But just capturing monsters isn't enough derivation. What we need...are Quick Time Events! YEAH! That'll make the game GREAT! Typically after boss battles, they'll throw in an action-packed cutscene where you need to press buttons or move the left Control Stick to make your characters do some extra slicing and dicing. Whether or not you consider this as actual gameplay is up to you, but they don't happen very often, and it's not heavily intrusive into the rest of the game. Final Fantasy XIII-2 also occasionally pulls from Mass Effect 2 by sometimes presenting you with four possible responses to another character's question, leading to multiple different conversations.

Now I say that Final Fantasy games are above all else RPGs, but that doesn't mean they can't stick a few action and puzzle bits into the mix. Serah and Noel can hop around to the best of them when not engaging in rough battles with giant sticky flans. They can even hop to seemingly out of reach places, provided there's a little swirling blue circle to tell you when you can make the leap. The puzzle elements come in when the duo encounter paradoxes, puzzles that they need to solve. They're usually pretty simple affairs that require either patience or just a tiny burst of brains to get through.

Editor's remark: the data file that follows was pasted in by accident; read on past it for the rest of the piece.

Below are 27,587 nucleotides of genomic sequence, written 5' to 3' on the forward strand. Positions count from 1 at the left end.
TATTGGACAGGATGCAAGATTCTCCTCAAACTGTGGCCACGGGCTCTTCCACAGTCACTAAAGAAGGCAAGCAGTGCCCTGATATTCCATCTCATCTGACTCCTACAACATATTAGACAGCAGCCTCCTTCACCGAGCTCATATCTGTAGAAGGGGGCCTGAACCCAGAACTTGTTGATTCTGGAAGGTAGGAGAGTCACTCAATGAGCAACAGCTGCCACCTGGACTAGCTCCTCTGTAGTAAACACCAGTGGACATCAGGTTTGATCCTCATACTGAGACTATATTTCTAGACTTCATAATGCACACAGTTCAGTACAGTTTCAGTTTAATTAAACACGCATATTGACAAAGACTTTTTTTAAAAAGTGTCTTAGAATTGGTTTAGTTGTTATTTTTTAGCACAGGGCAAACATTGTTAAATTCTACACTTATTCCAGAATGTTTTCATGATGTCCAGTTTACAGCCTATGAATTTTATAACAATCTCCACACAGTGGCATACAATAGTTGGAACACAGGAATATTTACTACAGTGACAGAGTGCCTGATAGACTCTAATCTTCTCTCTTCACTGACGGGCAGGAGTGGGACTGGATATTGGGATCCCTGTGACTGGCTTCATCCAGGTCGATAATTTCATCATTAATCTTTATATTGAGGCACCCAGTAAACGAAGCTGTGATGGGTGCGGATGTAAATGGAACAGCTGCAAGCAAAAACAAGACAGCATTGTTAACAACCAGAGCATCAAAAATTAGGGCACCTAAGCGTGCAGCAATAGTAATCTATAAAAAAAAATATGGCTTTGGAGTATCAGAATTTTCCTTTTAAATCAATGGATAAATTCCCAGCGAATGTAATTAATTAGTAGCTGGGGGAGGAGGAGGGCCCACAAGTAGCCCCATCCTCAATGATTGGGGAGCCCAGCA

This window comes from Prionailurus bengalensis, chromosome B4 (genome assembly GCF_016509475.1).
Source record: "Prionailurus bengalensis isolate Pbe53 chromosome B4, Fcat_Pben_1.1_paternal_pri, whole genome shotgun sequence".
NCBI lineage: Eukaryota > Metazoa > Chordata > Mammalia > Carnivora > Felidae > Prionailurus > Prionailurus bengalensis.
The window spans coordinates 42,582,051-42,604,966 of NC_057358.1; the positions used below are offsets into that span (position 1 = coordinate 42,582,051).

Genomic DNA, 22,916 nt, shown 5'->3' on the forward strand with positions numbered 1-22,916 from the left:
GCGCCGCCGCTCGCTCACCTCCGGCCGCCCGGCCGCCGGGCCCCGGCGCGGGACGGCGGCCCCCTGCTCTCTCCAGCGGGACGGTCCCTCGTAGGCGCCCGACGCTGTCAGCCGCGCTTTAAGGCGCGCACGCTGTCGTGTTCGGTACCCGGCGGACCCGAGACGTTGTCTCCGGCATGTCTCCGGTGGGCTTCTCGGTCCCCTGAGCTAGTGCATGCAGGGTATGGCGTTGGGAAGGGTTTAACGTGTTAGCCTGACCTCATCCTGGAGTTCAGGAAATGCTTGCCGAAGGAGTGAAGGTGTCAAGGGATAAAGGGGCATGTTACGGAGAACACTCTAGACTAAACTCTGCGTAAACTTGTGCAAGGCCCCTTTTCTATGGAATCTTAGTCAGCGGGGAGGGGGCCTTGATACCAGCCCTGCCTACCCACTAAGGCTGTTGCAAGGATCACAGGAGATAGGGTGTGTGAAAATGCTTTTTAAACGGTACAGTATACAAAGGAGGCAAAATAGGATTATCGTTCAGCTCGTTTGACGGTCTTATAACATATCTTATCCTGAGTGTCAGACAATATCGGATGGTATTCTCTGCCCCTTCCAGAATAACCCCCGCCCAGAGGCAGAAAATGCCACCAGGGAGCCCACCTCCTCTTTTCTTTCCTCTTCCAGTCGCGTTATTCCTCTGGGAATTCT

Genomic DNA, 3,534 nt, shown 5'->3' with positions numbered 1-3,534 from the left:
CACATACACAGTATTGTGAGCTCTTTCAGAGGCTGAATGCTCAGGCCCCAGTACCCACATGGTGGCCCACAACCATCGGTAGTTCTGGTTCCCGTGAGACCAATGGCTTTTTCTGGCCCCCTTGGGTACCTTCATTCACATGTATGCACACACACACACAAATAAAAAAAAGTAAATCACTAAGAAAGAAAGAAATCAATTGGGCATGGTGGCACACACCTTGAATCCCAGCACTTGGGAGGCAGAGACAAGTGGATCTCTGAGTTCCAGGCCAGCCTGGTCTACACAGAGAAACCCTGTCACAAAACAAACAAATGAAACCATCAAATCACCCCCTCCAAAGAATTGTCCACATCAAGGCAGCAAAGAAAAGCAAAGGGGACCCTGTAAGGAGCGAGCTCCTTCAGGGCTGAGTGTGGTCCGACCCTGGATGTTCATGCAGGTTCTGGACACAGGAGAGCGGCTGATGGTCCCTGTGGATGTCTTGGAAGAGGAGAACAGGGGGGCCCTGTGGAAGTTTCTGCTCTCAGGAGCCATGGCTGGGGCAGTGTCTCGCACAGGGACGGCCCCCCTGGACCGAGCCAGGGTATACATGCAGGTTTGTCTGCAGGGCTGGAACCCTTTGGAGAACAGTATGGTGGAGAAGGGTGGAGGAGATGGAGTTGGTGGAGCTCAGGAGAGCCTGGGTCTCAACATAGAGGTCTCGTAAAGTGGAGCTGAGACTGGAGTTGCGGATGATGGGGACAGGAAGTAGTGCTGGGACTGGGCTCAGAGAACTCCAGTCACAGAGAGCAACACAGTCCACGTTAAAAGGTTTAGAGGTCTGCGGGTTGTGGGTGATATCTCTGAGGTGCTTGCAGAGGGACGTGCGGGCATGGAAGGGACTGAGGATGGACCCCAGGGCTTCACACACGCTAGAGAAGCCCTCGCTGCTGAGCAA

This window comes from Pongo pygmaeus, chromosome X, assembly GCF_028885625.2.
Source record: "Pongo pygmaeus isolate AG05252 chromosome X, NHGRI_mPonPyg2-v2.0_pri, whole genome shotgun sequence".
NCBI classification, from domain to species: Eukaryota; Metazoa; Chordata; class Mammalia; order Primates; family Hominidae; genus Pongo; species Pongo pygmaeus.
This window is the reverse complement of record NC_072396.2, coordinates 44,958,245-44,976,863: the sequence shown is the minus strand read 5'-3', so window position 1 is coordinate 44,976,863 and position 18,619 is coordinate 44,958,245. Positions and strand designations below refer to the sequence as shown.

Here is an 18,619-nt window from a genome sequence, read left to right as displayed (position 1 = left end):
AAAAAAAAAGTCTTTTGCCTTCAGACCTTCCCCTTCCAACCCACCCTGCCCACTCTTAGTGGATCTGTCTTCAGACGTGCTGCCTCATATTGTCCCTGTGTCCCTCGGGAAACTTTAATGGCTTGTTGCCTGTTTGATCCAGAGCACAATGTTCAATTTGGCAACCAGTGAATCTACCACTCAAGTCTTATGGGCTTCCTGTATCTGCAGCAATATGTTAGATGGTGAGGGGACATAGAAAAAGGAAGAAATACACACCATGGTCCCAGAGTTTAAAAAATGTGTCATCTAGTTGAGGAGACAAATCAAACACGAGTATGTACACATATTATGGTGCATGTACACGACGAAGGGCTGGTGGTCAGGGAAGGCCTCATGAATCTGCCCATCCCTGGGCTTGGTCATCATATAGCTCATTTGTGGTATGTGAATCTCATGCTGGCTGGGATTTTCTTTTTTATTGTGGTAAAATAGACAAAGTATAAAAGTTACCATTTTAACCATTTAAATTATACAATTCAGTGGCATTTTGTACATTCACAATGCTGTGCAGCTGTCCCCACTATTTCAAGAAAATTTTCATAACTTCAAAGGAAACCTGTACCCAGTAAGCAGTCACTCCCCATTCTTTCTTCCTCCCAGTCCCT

Visually, Final Fantasy XIII-2 is on par with the previous game. That is to say, it's still gorgeous, and it's clear great care went into the overall aesthetic. It's not absolutely perfect — certain ground textures, for example, look surprisingly low-res when walking on them — but overall, I'm just as impressed as with the prequel.

I'm not certain what the music composers were really thinking this whole time. Maybe they didn't care for continuity because the quality is all over the place. Much of it is very atmospheric and enjoyable, but for some reason, certain areas apparently need vocal pop music in the background to keep players from falling asleep. In Serah's own village on New Bodhum early on, I decided to do a little grinding, but after each battle, the song kept rewinding a bit and I'd hear the same woman singing "Find yoursellllllf" over and over. That's not half as bad as the major boss theme, which is screamo death metal whose lyrics I couldn't decipher if I tried. It's horrendous and so out of place. Legendary Final Fantasy composer Nobuo Uematsu, please come back. We need you. And as for the voice acting... well, I have very few complaints. I can even withstand the overexuberance of Chocolina, the traveling sales...uh, half-human, half-chocobo hybrid.

I had a pretty good time with Final Fantasy XIII-2, about the same amount of fun as the previous game. It's just as robust, even if not quite the same length. And, save for the final bosses of the game, Final Fantasy XIII-2 isn't that taxing on the nerves as far as difficulty goes. It's an engaging journey that modern RPG fans will surely get a kick out of. Surely if you played the first game, why wouldn't you tackle this one, too?

That ending, though...